“We have a wonderful friend in Jesus, who came to save His people from the transgression of the law. What is sin? The only definition of sin is that it is the transgression of the law. Then here is Jesus Christ, who comes right in and imparts His righteousness to us; we cannot overcome in our own strength, but by faith in Him. If you will believe on Jesus Christ, you will have Him today. You must believe that He is your Saviour now, and that He imputes to you His righteousness because He has died, and because He has been obedient unto every requirement of that transgressed law of God. If you do this, you will have a saving knowledge of Jesus Christ. Adam and Eve lost Eden because they transgressed that law, but you will lose heaven if you transgress it.”—The Ellen G. White 1888 Materials, p. 128.
4. THE FATHER OF THE FAITHFUL
a. Why is the Old Testament patriarch Abraham known as the father of the faithful? Galatians 3:6–9.
“Abraham’s test was the most severe that could come to a human being. Had he failed under it, he would never have been registered as the father of the faithful. Had he deviated from God’s command, the world would have lost an inspiring example of unquestioning faith and obedience. The lesson was given to shine down through the ages, that we may learn that there is nothing too precious to be given to God. It is when we look upon every gift as the Lord’s, to be used in His service, that we secure the heavenly benediction. Give back to God your intrusted possession, and more will be intrusted to you. Keep your possessions to yourself, and you will receive no reward in this life, and will lose the reward of the life to come.”—The SDA Bible Commentary [E. G. White Comments], vol. 1, p. 1094.
“The spot on which the temple was built had long been regarded as a consecrated place. It was here that Abraham, the father of the faithful, had revealed his willingness to sacrifice his only son in obedience to the command of Jehovah. Here God had renewed with Abraham the covenant of blessing, which included the glorious Messianic promise to the human race of deliverance through the sacrifice of the Son of the Most High.”—Prophets and Kings, p. 37.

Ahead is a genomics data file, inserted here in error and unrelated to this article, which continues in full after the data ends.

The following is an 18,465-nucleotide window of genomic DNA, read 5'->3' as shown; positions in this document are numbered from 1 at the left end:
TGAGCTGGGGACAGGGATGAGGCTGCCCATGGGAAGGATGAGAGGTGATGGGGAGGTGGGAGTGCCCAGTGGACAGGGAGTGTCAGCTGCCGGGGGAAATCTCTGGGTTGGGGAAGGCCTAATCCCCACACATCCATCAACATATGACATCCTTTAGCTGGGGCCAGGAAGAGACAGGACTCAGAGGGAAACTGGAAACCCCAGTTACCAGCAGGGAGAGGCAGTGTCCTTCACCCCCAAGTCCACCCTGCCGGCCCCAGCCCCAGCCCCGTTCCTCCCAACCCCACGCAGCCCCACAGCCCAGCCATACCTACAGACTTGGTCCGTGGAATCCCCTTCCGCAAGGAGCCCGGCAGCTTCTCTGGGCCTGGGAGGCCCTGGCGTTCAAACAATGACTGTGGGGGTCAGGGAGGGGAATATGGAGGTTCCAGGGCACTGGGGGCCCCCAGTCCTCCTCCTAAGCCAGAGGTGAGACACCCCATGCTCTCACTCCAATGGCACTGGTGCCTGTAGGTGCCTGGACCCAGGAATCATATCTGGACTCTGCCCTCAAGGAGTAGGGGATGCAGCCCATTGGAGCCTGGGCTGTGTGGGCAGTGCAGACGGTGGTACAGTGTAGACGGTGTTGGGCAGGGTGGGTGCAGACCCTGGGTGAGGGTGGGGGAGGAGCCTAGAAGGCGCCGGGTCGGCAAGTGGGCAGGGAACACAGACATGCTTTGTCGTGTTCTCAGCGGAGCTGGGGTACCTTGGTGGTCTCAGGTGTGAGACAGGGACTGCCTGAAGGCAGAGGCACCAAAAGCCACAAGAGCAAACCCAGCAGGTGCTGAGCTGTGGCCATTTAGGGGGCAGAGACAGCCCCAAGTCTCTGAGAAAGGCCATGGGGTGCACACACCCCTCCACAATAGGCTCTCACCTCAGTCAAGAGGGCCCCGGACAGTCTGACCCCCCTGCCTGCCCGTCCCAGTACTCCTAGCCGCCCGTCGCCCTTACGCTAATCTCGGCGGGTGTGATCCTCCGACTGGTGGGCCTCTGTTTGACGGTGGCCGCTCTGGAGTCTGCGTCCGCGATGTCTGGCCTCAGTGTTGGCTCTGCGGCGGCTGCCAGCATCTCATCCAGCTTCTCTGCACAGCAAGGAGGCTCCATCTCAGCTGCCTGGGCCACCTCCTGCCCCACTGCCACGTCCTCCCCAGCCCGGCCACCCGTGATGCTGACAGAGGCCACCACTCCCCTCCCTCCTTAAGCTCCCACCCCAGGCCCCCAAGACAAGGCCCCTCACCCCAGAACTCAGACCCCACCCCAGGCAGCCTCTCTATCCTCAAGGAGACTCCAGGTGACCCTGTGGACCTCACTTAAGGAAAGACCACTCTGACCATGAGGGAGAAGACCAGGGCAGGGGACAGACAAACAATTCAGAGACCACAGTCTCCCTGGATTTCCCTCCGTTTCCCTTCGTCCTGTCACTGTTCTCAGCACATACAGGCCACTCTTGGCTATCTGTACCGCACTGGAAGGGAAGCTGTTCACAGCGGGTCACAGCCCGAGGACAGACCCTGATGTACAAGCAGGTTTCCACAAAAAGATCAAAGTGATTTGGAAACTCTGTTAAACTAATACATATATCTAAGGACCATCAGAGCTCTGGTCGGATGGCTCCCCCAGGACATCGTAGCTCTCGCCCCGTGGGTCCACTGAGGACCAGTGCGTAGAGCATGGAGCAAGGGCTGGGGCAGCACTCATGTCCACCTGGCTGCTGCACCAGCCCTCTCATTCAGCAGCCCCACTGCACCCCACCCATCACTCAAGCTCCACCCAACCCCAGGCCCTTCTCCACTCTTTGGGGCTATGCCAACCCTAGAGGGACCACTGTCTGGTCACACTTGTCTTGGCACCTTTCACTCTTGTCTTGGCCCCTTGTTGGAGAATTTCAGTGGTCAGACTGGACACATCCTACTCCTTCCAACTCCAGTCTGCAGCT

b. How does the promise of the seed show the preaching of the gospel even in the time of Abraham? Genesis 22:15–18; Galatians 3:16.
“This same covenant was renewed to Abraham in the promise, ‘In thy seed shall all the nations of the earth be blessed.’ Genesis 22:18. This promise pointed to Christ. So Abraham understood it (see Galatians 3:8, 16), and he trusted in Christ for the forgiveness of sins. It was this faith that was accounted unto him for righteousness. The covenant with Abraham also maintained the authority of God’s law.”— Patriarchs and Prophets, p. 370.
c. Why was Abraham singled out as a recipient of the gospel, and many others in his time were not? Genesis 26:5; James 2:19–24.
“Abraham believed God. How do we know that he believed? His works testified to the character of his faith, and his faith was accounted to him for righteousness.”—The SDA Bible Commentary [E. G. White Comments], vol. 7, p. 936.
5. THE LAW IN THE REST OF THE OLD TESTAMENT
a. What other examples do we have that the law existed before God literally spoke it on Mount Sinai (Deuteronomy 5:22–26)? Exodus 15:26; 16:28.
“Every week during their long sojourn in the wilderness the Israelites witnessed a threefold miracle, designed to impress their minds with the sacredness of the Sabbath: a double quantity of manna fell on the sixth day, none on the seventh, and the portion needed for the Sabbath was preserved sweet and pure, when if any were kept over at any other time it became unfit for use.
“In the circumstances connected with the giving of the manna, we have conclusive evidence that the Sabbath was not instituted, as many claim, when the law was given at Sinai. Before the Israelites came to Sinai they understood the Sabbath to be obligatory upon them. In being obliged to gather every Friday a double portion of manna in preparation for the Sabbath, when none would fall, the sacred nature of the day of rest was continually impressed upon them. And when some of the people went out on the Sabbath to gather manna, the Lord asked, ‘How long refuse ye to keep My commandments and My laws?’ ”—Patriarchs and Prophets, pp. 296, 297. [Emphasis by author.]
b. What did God intend for Israel to do with the spoken and written moral law of Ten Commandments? Deuteronomy 6:1–9.
c. How do we know that the Lord maintained this position all the way through the end of the Old Testament? Malachi 4:4; 3:6.
PERSONAL REVIEW QUESTIONS
1. How are the principles of Bible history applicable to our own time?
2. What requirement since Eden shows that God does not change?
3. What is the purpose of Jesus coming to this world in reference to the sin problem?
4. How was the faith of Abraham shown by his deeds?
5. What should our relationship be with the law of God?